M.L.S. chief touts the possibilities of two teams in New York, gives no satisfaction to the Cosmos
One thing is clear, following Major League Soccer commissioner Don Garber's state of the league address Wednesday evening, held as a Google Plus video hangout and opened to questions from reporters and fans: New York is the center of the highest-stakes soccer battle in this country, perhaps ever.
When we last left our principals, Major League Soccer had been working steadily toward getting city and state approval for a 25,000 seat stadium at Flushing Meadows Corona Park.
One key component in this effort will be to get backing for the project from Councilwoman Julissa Ferreras, who represents the district where the park is located. She recently described to my colleague Dana Rubinstein what it would take to get her on board.
But it's important to remember that the push for the stadium has been undertaken by the league, not by a particular owner. Garber was careful to temper his optimism at each turn by discussing how much work remained, and probably gave his most telling comment on the timing of a deal when he said: "If we are successful, we believe it will be one of the real shining lights of Major League Soccer, having a terrific rivalry with the Red Bulls who are doing a terrific job across the river in New Jersey. If we’re not successful we’ll throw our hands up. We’d take a step back and see if there’s another market."
So, by that formulation, it's: New York stadium within a year, or hello, Orlando.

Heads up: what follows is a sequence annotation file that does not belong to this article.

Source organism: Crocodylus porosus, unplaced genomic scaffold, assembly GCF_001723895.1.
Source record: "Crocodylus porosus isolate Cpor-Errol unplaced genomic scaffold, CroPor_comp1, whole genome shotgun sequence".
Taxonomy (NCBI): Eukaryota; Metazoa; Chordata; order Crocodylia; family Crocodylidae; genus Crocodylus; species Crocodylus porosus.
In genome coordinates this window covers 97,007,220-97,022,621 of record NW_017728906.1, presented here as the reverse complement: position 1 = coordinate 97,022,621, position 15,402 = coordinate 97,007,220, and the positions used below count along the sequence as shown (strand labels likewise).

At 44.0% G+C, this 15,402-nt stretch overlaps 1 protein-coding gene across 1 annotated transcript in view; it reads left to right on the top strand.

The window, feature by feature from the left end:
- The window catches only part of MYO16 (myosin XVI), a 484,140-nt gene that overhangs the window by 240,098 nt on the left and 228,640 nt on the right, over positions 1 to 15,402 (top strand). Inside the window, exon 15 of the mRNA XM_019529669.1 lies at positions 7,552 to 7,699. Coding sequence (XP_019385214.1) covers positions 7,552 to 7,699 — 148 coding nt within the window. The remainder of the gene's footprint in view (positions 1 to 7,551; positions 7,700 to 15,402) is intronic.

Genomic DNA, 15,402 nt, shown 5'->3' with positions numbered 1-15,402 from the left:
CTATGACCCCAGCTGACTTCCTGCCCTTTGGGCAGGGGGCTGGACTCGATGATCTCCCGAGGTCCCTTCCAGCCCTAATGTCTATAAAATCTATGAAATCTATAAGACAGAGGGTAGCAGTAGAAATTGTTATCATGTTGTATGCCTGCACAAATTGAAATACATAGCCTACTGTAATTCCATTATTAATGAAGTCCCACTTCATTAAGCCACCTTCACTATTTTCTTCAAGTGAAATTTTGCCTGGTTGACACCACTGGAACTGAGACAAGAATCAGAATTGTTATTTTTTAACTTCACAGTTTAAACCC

But who will play in this gleaming new stadium? Garber, who used to drop the Wilpon name whenever discussing potential ownership groups, but no longer does, for obvious reasons, has been circumspect about who the new owners might be.
That's where the New York Cosmos come in. The Cosmos, a well-funded team that was until this season little more than a throwback brand, will begin play in the North American Soccer League, second division in the American soccer pyramid, this fall. They have a stadium plan of their own, over at Belmont Park, and they released a video rendering of it a few hours before Garber spoke.
The video was exceptionally beautiful, and an implicit statement of independence. And, thus, it was yet another possible means of strengthening their position in eventual negotiations with M.L.S., even as M.L.S. suggests more explicitly than ever that it won't entertain alternative locations to the one in Flushing Meadows.
The Cosmos would seem to give M.L.S. much of what the league could possibly ask for from a new a franchise: ample funding and perhaps the most iconic brand in American soccer. (The Cosmos were the marquee franchise in the old North American Soccer League, which flamed out in the '80s.)
It is hard to to imagine the Belmont Park facility can get built unless M.L.S. fails to get a stadium in Queens, or for M.L.S. not to turn to the Cosmos and their Belmont Park plan should the Queens stadium fall through.
So onward the two sides move, each careful to assert its ability to fully succeed alone, while speaking well of one another.